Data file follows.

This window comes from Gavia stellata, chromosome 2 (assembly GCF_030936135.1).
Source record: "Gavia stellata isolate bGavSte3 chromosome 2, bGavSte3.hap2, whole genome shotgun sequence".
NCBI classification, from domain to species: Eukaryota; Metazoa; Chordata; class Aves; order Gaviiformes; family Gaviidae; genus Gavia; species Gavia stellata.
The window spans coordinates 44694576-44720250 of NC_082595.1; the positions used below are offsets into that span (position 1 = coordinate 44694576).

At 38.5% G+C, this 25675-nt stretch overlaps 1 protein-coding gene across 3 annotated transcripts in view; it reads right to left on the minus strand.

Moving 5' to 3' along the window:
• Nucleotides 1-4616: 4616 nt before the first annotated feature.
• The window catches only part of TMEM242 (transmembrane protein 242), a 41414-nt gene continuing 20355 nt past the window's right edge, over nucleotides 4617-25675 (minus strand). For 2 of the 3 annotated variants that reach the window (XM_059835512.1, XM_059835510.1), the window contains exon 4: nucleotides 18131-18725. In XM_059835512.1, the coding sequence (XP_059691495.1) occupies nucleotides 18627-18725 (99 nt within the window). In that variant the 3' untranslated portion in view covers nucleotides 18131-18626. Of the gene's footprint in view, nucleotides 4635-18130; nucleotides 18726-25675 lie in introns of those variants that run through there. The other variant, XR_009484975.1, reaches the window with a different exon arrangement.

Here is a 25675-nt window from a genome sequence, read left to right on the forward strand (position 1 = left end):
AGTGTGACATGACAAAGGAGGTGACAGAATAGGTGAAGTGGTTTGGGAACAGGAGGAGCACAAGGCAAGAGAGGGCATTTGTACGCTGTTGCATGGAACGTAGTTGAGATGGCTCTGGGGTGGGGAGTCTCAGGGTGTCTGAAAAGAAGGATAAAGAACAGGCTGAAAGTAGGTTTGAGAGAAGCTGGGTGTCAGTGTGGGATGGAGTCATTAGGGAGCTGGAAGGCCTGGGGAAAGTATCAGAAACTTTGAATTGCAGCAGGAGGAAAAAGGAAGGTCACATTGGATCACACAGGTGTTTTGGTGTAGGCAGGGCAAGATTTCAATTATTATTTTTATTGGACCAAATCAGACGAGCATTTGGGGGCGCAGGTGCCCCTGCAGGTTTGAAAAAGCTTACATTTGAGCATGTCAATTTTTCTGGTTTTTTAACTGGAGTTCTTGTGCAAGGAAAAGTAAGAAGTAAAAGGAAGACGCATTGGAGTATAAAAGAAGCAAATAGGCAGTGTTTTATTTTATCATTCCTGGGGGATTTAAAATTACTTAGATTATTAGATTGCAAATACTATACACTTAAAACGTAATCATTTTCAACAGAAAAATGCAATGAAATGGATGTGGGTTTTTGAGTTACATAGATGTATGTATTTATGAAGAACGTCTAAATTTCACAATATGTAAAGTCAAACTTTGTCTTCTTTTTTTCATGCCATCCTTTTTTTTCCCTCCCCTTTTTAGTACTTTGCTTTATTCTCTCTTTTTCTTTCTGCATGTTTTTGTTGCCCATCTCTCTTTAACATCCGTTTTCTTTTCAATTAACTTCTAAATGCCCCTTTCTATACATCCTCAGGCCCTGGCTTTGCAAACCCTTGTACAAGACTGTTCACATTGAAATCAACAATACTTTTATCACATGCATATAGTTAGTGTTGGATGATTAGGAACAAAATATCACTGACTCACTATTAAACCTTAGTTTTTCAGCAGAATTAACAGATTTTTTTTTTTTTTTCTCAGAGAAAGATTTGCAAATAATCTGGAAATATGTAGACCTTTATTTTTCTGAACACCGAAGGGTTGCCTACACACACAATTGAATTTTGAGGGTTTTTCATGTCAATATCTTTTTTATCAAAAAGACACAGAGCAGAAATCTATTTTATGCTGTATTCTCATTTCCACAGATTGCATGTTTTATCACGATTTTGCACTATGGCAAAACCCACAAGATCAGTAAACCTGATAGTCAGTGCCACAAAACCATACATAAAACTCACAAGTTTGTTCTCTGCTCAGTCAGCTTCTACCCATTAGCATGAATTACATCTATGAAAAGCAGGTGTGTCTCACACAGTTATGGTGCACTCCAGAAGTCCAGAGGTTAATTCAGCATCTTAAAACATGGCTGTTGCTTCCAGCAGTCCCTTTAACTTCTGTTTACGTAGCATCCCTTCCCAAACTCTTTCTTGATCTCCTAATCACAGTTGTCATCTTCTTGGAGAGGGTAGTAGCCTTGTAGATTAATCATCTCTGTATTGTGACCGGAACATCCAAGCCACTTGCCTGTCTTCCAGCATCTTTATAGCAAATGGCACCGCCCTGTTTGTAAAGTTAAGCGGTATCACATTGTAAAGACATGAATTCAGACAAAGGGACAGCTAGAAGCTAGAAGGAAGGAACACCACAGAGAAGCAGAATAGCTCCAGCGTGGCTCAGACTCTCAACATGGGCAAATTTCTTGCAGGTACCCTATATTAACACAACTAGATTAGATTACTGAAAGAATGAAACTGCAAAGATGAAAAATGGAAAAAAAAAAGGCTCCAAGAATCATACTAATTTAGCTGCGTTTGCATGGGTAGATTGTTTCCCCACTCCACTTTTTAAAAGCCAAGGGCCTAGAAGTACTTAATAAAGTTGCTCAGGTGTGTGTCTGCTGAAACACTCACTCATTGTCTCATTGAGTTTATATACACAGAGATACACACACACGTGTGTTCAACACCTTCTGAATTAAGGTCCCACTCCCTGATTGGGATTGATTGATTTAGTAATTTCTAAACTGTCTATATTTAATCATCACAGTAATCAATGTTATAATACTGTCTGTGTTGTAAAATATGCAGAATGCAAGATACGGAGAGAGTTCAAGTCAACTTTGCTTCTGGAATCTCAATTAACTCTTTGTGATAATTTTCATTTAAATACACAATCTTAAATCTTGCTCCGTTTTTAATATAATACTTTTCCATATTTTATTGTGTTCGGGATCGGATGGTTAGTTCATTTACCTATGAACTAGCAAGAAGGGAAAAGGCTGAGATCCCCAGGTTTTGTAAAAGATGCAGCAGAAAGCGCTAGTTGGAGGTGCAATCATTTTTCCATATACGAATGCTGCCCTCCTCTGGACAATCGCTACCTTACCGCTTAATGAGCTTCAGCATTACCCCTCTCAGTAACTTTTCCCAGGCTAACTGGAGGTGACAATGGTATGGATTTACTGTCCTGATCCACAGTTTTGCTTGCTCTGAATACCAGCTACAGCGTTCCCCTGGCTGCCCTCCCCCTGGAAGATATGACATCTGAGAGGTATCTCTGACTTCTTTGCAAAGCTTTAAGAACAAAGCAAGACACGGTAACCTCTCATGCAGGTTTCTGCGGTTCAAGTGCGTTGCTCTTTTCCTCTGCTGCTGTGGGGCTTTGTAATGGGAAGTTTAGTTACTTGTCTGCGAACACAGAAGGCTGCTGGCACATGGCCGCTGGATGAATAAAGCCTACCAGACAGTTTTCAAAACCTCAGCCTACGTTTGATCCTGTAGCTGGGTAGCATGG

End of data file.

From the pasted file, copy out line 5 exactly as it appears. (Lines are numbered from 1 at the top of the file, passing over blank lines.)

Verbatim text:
At 38.5% G+C, this 25675-nt stretch overlaps 1 protein-coding gene across 3 annotated transcripts in view; it reads right to left on the minus strand.